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Buffy the Vampire Slayer Season 3
Reviewed by Rachel Ivey, © 2010

Format: TV
By:   Joss Whedon
Genre:   Action - drama - comedy
Review Date:   October 14, 2010
RevSF Rating:   9/10 (What Is This?)

In season 3, Buffy the Vampire Slayer had controversy to thank for its exposure. The 1998-1999 season was its most entertaining one so far, but spurious attempts to connect the show to real-life teenage violence brought it into the limelight.

It was mired squarely in the kneejerk criticisms and political finger-pointing that followed the horrific school shootings in Littleton, Colorado, and Conyers, Georgia. Every episode of Buffy dealt with heroism and duty in the face of cruelty and evil. But critics ignored that. Buffy featured young people in violent situations, so whatever the context, that was enough for critics to look at it askance.

The WB pulled from the schedule two episodes it felt would have offended viewers: "Earshot" had a plot to murder students in the school, and "Graduation Day, Part Two," featured a plot to attack the school's graduation. Both episodes aired after long postponements.

The CEO of the WB, Jamie Kellner, defended the postponement online, in a chat with Buffy fans that night, but even he joined creator Joss Whedon in admiring fans' attempts to obtain bootleg copies of the postponed episode. "I think it's fantastic. It's against the law, but it's fantastic."

Sarah Michelle Gellar and Nicholas Brendan complained to Kellner when the decision was made. Whedon disagreed with but did not condemn the decision to pull the episodes. As he told Entertainment Weekly Online: "I think children SHOULD be protected . . . from psychotic children whose parents don't know they're building bombs in their garage. I don't think they need to be protected from the WB on Tuesday nights at 8."

"Earshot"

The long postponement of "Earshot" caused less of a stir. It was not a momentous cliffhanger such as "Graduation Day," but it was crucial. The episode dealt with Buffy's reaction to Angel's Angelus act in "Enemies," where Buffy and Angel tricked Faith into betraying her allegiance to the Mayor. It addressed Buffy's discovery of her mother's drug-induced dalliance with Giles from "Band Candy," and provided hilarious glimpses into the thinking of Oz and Cordelia, two characters who are less in the spotlight than Buffy, Willow, and Xander.

Some dialog in the episode indeed cut uncomfortably close to home in the aftermath of the school shootings.

Xander: "I'm still having trouble with the fact that one of us is just going to gun everyone down for no reason."
Cordelia: "Yeah, that never happens in American high schools."
Oz: "It's bordering on trendy at this point."


Ten years from now Whedon will put me in a show about WHAT?

The year was about transitions, as laboriously stated by the Mayor of Sunnydale in the season finale. Buffy and Angel faced the implications of their relationship. Relationships and characters deepened, particularly between Buffy and Giles and between Willow and Oz. Perpetual extra Jonathan gained emotional depth in "Earshot."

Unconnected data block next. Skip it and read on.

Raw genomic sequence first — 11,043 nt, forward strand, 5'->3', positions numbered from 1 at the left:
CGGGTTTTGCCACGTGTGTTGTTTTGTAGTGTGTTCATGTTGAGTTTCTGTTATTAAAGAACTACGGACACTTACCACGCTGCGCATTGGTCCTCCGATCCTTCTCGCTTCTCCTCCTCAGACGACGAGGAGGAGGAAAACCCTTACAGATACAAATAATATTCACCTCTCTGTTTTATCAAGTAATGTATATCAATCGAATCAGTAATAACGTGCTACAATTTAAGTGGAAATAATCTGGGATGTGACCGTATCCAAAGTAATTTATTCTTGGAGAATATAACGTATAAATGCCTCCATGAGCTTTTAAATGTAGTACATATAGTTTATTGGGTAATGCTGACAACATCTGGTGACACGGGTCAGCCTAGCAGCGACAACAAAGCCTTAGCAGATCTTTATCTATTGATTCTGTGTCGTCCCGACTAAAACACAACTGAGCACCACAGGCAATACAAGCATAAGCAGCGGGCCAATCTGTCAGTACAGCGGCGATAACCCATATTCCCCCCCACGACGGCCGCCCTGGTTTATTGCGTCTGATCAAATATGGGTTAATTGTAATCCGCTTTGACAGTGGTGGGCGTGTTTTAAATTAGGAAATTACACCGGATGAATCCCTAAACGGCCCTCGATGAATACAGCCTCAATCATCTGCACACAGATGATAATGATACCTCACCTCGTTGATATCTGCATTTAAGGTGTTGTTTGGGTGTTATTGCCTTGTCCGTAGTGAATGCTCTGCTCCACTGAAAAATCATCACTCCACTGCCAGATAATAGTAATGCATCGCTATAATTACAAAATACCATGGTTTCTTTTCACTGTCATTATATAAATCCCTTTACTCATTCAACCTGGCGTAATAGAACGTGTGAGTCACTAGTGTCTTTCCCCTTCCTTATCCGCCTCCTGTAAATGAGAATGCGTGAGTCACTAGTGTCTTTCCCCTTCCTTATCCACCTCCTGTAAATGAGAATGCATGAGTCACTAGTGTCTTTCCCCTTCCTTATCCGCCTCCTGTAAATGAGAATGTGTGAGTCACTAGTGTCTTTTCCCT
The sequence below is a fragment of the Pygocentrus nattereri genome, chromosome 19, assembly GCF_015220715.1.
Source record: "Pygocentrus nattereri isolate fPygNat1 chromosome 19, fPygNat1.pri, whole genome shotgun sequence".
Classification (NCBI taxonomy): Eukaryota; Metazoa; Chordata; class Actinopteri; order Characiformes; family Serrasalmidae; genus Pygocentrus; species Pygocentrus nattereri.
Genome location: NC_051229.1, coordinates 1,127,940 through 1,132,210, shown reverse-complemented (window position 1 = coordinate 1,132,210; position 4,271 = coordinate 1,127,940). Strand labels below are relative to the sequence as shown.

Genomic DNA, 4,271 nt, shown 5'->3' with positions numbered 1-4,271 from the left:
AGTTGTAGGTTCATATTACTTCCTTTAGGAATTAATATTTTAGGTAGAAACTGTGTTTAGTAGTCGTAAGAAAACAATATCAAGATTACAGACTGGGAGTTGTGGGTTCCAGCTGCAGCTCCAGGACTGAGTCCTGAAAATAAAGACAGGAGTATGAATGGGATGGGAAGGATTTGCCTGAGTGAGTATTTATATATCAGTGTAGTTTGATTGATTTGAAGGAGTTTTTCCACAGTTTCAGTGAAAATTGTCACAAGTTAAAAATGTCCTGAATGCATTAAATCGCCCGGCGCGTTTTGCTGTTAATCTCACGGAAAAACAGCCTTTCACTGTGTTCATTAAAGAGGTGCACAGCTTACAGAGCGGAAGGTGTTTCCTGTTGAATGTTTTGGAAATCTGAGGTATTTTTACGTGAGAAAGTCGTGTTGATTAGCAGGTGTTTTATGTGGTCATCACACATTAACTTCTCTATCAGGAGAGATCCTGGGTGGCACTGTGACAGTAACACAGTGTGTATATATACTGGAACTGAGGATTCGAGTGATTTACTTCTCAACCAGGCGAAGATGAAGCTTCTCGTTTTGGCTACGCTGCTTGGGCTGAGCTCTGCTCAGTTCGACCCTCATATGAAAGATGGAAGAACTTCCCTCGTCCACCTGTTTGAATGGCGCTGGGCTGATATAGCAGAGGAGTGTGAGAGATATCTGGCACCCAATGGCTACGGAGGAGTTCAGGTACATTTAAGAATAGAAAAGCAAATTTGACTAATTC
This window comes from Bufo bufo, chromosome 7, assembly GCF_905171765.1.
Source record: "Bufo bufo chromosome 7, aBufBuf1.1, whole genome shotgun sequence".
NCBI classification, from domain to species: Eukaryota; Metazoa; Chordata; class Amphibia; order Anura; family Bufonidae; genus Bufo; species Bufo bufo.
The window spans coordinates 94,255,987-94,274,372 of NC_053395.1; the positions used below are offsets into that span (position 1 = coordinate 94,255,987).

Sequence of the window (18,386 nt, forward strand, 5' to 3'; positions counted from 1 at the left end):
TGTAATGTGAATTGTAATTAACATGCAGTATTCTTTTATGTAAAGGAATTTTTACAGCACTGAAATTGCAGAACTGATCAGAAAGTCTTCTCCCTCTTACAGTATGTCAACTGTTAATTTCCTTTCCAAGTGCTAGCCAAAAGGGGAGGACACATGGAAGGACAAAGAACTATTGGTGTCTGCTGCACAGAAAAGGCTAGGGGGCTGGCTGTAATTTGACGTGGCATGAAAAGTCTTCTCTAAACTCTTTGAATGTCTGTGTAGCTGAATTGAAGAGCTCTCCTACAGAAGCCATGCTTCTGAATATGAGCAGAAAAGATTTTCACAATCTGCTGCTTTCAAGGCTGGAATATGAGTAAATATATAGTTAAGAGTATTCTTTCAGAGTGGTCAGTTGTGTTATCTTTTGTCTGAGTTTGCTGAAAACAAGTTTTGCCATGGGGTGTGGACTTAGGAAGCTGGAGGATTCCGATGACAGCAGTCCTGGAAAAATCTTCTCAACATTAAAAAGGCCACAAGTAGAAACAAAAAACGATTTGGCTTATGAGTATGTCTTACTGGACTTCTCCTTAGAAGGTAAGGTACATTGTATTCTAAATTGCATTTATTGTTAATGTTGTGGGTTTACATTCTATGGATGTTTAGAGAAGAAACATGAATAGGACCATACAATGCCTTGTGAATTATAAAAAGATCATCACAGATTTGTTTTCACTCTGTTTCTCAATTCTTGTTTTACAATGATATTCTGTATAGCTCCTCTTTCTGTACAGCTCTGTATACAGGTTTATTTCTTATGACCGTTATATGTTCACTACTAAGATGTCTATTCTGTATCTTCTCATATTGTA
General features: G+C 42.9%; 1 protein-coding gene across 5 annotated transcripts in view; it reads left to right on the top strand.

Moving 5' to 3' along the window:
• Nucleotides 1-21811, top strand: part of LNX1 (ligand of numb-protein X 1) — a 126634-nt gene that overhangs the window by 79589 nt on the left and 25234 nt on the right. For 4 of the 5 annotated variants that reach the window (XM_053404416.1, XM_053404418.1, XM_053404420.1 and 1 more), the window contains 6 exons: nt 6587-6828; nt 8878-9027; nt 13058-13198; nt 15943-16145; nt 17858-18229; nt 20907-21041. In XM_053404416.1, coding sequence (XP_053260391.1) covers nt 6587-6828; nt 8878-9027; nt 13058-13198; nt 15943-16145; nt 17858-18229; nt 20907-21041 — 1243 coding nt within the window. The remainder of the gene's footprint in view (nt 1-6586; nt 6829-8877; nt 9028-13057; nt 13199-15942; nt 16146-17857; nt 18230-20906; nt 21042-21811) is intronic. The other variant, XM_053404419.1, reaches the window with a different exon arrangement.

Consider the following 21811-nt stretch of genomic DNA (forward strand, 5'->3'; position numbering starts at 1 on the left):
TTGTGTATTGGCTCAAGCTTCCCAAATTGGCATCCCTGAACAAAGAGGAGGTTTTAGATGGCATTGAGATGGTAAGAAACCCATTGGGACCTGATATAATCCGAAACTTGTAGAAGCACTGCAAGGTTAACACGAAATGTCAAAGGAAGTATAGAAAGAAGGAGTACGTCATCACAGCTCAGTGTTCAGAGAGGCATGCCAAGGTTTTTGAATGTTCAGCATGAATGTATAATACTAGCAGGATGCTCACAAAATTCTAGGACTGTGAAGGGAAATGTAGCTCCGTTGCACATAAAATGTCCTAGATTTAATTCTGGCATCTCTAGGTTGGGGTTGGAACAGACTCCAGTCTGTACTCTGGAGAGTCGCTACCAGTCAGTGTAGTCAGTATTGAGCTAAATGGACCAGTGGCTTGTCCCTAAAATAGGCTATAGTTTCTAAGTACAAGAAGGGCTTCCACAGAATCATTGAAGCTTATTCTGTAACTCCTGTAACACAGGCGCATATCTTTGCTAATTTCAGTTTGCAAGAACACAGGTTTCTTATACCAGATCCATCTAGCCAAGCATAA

Mister Trick, a 1990s-savvy vampire in over his head as the plans of the Mayor neared fruition, was almost squandered. Mayor Wilkins, Harry Groener as a Father Knows Best-style family man with diabolical designs for immortality, was the main antagonist, while renegade Slayer Faith provided a moral foil.

Buffy's relationship with Giles was crucial. Giles took the role of surrogate father for Buffy. Whedon and the other writers frequently returned to the notion of the Bad Parent to address authority and responsibility; in Buffy, children are left to fend for themselves.

Buffy's own divorced parents are typical: her father is absent, while her mother, Joyce (played with remarkable sensitivity by Kristine Sutherland) encapsulates the best qualities of parents depicted in the show. But that's only in that she trusts her daughter and tries to understand her, not because she provides consistent leadership. Giles took on that role, defending and challenging Buffy.

Faith and the Mayor

The flip side of parenting in the Buffy universe was represented by Mayor Wilkins, a perversely entertaining villain. The Mayor became a surrogate father for Faith, a renegade Slayer in the nadir of a moral degeneration depicted gracefully across the season. He gave her affection, purpose, and an outlet for fear and rage in exchange for her loyalty. His relationship with Faith was a clever antithesis to Giles' relationship with Buffy.

Giles struggled to maintain a stoic demeanor while guiding Buffy. Meanwhile, the Mayor was a jovial figure drawing Faith to cruelty and betrayal.

Buffy contrasted directly with Faith, a Slayer driven by fear until she only found solace in violence. Faith's was the most natural and understandable evil yet portrayed, but it could have been explained better. It is too easy to assume she was bad from the start, ignoring the fear that filled her first appearance.

The focus was Buffy and Angel, leading to Angel's departure (to his spinoff) in the face of the danger their relationship posed to both of them. The length of this series-long storyline lent dramatic weight to their last moments together. The goofy tenderness of Willow and Oz developed into a deep romance. Only the shallow Cordelia, and geeky but brave every-teen Xander remained in stasis by the end of the season.

Buffy:You had sex with Giles? You had SEX with GILES?
Buffy's Mom: It was the candy. We were teenagers.
Buffy: On the hood of a police car?
Buffy's Mom: I'll be downstairs. You feel better.

Buffy: TWICE?


RevolutionSF co-conspirator Rachel Ivey is also 1990s-savvy. Check out her gigantic cell phone! And buy season 3 right here.

 
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